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Realistic split

Posted by BlueBelle 
Realistic split
December 05, 2020 04:55PM
Hi there,

Going through mediation and would be very interested in your thoughts on a fair outcome for my situation please.
Details are as follows:

Both age 47
Length of marriage 17 years (including 3 years separated)
3 children aged 11,10,10 (kids live with me 75% of the time)
Salaries me £25k (part time) him £46k
Family home equity approx £160k (after paying off mortgage of £70k)
Pensions - me none, him £430 final salary CEV (which he tried to hide)

I live in the family home with the children and he moved into a flat nearby which he rents.

I offered either a 80:20 split of equity in my favour and to not touch his pension or 70:30 plus a share of his pension (approx £90k for me to invest as a lump sum)
He offered 70:30 and no pension share and reckons if it went to court he could be awarded 40:60 in his favour.

Am I right in thinking that 70:30 would be a more realistic split plus a share of his pension as it would be classed as significant asset? Although the pension share would be useful I would prefer a higher share of the equity to use as a deposit on a new property. He also wants a deposit but presumably his borrowing capacity will be significantly higher than mine and his earnings potential has been unaffected throughout the marriage.

I look forward to hearing your opinion.

Thanks
Re: Realistic split
December 06, 2020 09:48AM
If you get any share of his pension, it will not be available to you to invest as a lump sum, it will have to be paid into a pension in your name. Unless you have ill health you won’t be able to touch it until you are 55, or it might be changed to 57 in the future, and even then based on current rules you won’t get all of it as a tax free lump sum, anything above 25% incurs quite a heavy tax penalty.

As David has said on here before, £100k pension share is not the same as £100 in a bank account
Re: Realistic split
December 06, 2020 10:14AM
Thanks for your comment. Sorry I didn’t phrase that very well. I meant that I would have a lump sum which would be transferred into a pension scheme in my name. I understand about not being able to touch it until taking out a tax free amount at 55/57 etc.
Re: Realistic split
December 06, 2020 05:09PM
I think you may be under a misapprehension as far as pensions are concerned. If, say, one spouse has a pension with a capital transfer value of £400K, the other has none and it would be appropriate to divide the capital transfer values equally that does NOT mean that £200K would be transferred in cash to the other spouse. It means that one pension company would transfer to another pension company nominated by the receiving spouse one half of the capital transfer value. The fund would continue to be held as a pension rather than as cash. After the transfer each spouse would have a pension with a capital transfer value of £200K in their sole name. There would be two pensions instead of one. This is not the same as receiving cash.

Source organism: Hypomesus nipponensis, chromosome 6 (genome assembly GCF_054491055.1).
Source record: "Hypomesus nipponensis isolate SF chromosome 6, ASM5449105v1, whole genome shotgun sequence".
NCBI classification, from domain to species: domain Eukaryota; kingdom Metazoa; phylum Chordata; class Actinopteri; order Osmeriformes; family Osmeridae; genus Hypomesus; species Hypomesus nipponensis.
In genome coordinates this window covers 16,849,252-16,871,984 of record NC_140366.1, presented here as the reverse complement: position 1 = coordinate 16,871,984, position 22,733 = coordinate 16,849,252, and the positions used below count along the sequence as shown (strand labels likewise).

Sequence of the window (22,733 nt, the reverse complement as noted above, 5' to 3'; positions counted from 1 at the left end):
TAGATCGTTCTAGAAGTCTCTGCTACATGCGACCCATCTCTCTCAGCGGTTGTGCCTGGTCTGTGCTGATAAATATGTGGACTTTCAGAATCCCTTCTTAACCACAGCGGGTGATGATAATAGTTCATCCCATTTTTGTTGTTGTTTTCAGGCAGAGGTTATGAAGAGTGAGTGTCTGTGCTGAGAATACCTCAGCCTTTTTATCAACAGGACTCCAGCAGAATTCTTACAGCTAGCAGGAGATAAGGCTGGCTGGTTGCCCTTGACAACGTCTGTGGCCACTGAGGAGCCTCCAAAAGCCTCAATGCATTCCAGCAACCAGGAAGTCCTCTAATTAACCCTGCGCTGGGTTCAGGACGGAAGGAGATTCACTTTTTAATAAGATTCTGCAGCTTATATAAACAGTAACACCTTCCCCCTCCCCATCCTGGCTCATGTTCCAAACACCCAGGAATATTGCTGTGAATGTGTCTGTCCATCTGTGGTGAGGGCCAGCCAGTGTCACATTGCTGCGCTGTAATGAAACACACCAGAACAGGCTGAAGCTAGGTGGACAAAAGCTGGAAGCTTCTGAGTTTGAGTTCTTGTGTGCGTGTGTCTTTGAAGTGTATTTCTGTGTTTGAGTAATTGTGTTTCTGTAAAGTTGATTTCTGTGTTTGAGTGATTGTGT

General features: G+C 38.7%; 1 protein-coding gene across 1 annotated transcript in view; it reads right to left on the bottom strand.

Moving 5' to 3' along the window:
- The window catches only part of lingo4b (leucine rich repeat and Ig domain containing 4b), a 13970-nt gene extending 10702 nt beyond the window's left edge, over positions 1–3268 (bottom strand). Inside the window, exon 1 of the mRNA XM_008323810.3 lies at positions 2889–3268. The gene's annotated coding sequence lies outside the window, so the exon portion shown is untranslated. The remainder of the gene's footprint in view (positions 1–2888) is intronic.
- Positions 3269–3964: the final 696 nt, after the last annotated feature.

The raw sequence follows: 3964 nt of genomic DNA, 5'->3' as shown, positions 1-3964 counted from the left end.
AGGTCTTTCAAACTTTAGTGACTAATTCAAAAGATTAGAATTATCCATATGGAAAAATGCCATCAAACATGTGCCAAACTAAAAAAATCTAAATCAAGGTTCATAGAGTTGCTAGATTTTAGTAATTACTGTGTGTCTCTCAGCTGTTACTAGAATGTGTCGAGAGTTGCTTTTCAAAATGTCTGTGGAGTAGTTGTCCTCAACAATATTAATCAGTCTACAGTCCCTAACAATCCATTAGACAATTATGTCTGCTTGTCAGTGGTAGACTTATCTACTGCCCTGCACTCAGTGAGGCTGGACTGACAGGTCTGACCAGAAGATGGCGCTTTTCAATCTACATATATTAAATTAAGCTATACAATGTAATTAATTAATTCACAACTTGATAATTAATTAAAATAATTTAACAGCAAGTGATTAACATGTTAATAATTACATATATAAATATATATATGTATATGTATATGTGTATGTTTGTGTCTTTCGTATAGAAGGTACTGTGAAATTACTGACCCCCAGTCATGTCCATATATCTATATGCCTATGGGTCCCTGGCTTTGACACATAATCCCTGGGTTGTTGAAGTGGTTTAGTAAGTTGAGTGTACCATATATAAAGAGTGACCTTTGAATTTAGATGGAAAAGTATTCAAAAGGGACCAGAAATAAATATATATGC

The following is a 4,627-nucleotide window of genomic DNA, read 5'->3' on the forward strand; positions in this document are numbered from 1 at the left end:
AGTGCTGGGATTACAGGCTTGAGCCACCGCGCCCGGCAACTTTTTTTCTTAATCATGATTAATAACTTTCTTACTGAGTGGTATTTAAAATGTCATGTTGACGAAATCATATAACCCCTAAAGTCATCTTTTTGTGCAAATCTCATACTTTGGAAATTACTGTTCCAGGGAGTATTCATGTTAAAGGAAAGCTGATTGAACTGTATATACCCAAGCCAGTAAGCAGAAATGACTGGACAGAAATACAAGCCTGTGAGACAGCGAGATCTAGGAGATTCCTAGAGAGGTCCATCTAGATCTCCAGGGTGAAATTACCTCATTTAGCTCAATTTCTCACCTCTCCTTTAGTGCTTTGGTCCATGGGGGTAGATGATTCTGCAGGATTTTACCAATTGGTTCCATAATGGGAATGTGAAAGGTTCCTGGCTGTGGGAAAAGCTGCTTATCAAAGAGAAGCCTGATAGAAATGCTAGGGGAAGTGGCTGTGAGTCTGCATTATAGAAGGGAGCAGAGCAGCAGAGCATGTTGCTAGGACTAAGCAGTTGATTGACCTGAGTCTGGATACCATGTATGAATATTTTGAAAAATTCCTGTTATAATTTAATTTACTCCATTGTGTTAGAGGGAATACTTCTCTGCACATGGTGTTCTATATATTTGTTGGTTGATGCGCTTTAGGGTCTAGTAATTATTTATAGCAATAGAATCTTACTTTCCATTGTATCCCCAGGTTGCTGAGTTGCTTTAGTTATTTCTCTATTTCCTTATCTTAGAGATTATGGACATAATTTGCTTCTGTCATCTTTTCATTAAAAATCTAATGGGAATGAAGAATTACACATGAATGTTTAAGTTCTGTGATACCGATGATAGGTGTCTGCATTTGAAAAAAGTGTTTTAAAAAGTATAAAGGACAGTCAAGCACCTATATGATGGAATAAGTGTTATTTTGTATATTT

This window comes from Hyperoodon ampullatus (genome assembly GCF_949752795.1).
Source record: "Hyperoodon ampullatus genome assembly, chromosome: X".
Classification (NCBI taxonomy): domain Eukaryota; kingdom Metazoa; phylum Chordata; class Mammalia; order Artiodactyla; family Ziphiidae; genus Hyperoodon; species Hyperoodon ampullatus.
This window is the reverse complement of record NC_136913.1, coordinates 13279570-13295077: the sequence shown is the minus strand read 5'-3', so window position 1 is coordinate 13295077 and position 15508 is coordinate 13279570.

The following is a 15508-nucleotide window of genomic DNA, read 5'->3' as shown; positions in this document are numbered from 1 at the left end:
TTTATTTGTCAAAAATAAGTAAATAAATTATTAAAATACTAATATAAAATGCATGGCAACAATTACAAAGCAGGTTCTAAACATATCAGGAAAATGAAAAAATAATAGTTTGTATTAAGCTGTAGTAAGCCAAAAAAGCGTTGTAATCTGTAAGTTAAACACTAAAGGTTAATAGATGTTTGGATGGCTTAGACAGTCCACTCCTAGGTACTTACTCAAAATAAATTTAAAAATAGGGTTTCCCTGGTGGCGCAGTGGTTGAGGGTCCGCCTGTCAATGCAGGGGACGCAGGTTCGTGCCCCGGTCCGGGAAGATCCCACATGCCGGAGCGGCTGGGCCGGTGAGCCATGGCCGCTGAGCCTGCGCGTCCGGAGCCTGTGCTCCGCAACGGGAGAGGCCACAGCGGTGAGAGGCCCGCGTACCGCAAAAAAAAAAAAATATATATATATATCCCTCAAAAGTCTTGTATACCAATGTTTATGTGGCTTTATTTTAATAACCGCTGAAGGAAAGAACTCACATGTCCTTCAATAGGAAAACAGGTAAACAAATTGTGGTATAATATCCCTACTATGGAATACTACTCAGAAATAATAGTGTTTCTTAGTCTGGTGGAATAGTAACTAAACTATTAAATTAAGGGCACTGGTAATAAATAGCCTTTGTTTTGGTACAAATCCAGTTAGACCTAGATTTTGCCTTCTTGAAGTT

Of course, what each spouse does with their respective pension in the future is down to them. Very few people would choose to take out the whole of the £200K in cash in one go because of the hideous tax consequences. Indeed, all pension companies would insist upon professional advice being taken in circumstances like that and the professional advice is likely to be unanimous in recommending against. Pensions are very definitely an asset but they do have to be treated very differently from cash in a bank account.
Re: Realistic split
December 06, 2020 08:18PM
Thank you David for your very detailed explanation about the pension, that is very helpful. In your opinion do you believe that a 70:30 split of equity in my favour plus a share of the pension would be a reasonable settlement?
Re: Realistic split
December 07, 2020 04:36PM
Bearing in mind that there are three dependent children and that you earn much less than your husband I think if the house was sold you would certainly have a greater share of the equity than your husband (plus a pension share). And in that event possibly 70/30 might be appropriate IF that was what was needed in order to rehouse you and the children (and you could prove it), On the other hand, if what you are talking about is remaining in the matrimonial home with the children and having a 70% share of that I think it is unlikely because when eventually the house when the children cease to be dependent your housing needs at that point would be the same. 60/40 is probably more realistic in those circumstances. In any event 70/30 is on the high side. A court would take some convincing that was fair.
Re: Realistic split
December 07, 2020 04:59PM
Thank you David I appreciate your advice. Really helpful and lots for me to think about.
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